2x 150pF ceramic capacitor - Higher values means your amplifier will respond more to higher frequencies, I don't recommend picking a lower value since it will cause high pitched noise (Which you do not want, trust me)

2x 10uF electrolytic capacitor - Recommended rating of 25V

A variety of resistors - See schematic for all the values

Step 2: The Power Supply

Wiring will be discussed in the last step!

First, we will start by creating the power supply

I have attached the circuit I drew in Proteus as pdf and as an image.

I etched the circuit on a copper clad board (see images) by printing out the PCB layout on a normal printer, marking the holes on the board and then drawing the circuit with permament marker. I then etched the board using hydrochloric acid and hydrogen peroxide. If you want to learn how to etch boards, I suggest you google it. Explaining etching would be too much for this instructable

I have attached a pdf with the MIRRORED PCB traces, it needs to be mirrored since it is going to be on the underside of the board, see picture to know where components go.

You can build this just as well on veroboard or any other prototyping board.

Make sure you connect the IN+ and IN- connections together, if you're using one battery!

You can use 2 batteries, 1 for negative and one for the positive but it's not recommended

Step 3: The Amplifier

Wiring will be discussed in the last step!

The amplifier circuit board was made in the same exact way as the power supply.

again, i added in all the files you need to build the circuit and etch it if you wish to do so.

Feel free to ask any question in the comments, i wil try to answer it as fast as possible.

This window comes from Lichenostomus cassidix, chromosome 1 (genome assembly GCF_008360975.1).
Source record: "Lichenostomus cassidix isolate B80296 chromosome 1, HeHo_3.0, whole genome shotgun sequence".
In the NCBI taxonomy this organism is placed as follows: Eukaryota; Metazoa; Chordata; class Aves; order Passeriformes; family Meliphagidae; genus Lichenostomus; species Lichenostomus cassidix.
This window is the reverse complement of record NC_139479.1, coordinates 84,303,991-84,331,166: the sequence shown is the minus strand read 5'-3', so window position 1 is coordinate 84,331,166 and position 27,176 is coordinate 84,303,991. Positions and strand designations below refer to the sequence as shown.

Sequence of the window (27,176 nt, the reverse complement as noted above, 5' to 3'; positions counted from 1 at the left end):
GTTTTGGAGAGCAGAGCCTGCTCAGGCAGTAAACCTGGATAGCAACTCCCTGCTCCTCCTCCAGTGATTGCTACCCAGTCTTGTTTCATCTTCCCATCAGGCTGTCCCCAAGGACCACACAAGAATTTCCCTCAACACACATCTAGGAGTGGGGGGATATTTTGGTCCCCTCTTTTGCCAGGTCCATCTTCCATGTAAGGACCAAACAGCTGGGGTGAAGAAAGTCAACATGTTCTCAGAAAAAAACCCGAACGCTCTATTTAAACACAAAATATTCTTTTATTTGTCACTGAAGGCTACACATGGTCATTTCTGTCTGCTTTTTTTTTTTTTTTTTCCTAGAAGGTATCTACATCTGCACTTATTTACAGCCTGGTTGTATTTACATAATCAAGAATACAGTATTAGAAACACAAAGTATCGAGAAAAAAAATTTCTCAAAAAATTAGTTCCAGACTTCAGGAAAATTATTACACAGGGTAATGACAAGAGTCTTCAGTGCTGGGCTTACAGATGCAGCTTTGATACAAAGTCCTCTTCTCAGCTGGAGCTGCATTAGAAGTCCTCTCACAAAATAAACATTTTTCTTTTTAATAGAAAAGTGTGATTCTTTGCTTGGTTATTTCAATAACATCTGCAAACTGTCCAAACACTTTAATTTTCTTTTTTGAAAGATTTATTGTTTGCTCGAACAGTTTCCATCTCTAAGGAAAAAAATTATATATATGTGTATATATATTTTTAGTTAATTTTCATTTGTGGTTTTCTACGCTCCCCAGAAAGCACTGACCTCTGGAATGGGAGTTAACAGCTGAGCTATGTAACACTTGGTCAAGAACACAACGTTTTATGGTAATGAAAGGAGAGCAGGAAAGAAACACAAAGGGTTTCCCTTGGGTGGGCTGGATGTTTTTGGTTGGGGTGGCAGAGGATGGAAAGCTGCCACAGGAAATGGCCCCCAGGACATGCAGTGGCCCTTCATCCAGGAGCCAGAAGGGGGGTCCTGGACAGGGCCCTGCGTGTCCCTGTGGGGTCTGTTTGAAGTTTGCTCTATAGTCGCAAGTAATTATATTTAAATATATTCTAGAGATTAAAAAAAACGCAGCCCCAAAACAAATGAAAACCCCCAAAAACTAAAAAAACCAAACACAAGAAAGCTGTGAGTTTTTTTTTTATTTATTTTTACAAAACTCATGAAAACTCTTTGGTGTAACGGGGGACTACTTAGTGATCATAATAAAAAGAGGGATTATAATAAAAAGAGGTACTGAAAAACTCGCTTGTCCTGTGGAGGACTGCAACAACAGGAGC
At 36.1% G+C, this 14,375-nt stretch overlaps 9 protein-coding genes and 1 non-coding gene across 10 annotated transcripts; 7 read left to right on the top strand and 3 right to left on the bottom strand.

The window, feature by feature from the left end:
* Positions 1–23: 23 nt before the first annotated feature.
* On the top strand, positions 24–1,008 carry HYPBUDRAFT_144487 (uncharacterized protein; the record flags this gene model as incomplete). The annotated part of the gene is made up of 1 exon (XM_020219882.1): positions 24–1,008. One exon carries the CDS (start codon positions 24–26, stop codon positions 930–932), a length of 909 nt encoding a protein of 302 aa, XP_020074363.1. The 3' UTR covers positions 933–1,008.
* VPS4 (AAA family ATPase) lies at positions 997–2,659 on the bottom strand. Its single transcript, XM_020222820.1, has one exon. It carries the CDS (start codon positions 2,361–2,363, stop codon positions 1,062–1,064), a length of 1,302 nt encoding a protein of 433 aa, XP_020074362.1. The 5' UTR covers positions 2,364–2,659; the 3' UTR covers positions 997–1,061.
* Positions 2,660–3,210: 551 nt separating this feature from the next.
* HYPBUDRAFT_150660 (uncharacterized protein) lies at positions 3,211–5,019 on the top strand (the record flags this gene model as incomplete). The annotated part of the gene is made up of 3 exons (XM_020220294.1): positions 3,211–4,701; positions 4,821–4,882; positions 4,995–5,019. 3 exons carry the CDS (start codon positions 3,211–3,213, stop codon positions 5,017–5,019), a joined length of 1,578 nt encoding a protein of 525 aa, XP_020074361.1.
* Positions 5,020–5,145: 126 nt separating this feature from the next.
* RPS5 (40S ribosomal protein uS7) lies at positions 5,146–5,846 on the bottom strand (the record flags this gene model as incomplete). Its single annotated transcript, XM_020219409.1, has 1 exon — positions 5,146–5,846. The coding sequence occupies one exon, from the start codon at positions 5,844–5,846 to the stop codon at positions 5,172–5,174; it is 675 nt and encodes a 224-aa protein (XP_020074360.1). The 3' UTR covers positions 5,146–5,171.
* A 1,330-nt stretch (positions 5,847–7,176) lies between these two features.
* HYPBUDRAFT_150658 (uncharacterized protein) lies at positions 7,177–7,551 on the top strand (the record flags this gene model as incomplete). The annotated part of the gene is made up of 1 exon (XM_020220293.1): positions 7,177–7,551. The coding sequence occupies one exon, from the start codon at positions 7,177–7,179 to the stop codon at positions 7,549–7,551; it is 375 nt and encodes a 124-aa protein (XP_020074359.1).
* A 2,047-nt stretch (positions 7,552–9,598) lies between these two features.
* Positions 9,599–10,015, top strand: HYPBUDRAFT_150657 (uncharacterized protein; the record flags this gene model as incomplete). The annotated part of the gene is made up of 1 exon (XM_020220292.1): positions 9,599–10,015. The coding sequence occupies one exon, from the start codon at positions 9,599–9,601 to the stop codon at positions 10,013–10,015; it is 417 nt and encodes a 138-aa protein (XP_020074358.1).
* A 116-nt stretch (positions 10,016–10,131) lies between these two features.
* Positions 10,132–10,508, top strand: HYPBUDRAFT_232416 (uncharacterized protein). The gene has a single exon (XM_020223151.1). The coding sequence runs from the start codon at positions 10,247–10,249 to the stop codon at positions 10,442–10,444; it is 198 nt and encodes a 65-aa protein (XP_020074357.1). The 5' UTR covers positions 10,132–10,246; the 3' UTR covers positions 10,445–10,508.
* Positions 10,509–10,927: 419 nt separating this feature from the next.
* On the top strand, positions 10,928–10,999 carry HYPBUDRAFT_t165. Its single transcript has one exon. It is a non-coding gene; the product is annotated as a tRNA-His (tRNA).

Step 4: Creating a Housing

For the housing, it's comepletely up to you. Make sure you buy a box that is sufficiently large to fit all your boards.

I used a black ABS box that's about 150x80x50milimeters.You'll have to drill the holes required for a :

- Power switch

- Input jack

- Output jack

- Gain potentiometer (volume)

Step 5: Finally, the Wiring

I created 2 wiring diagrams in paint, since it would be very messy using just a single diagram.

One diagram covers the power, the other one covers the signals.

Notice how the input has only 1 channel, guitars have mono output, so you only connect the tip of the jack. If anyone wants me to make a version to use a stereo input, send me a personal message and i will consider making it (small adjustments). If you're advanced, i'm sure you can figure it out yourself.

I hope it's understandable, if not feel free to leave a comment

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    1 year ago

    Hi, I'm having problems with this one. I have build both circuits on the breadboard at least 4 times now. Power supply worked strangely showing 3V and -1.5V or something around that (definitely not 9 or 12). Amplifier didn't worked too, I tried to plug it into single battery but still nothing. All the components are the same and guitar works too. Somebody have any suggestions what might be wrong or what should I check?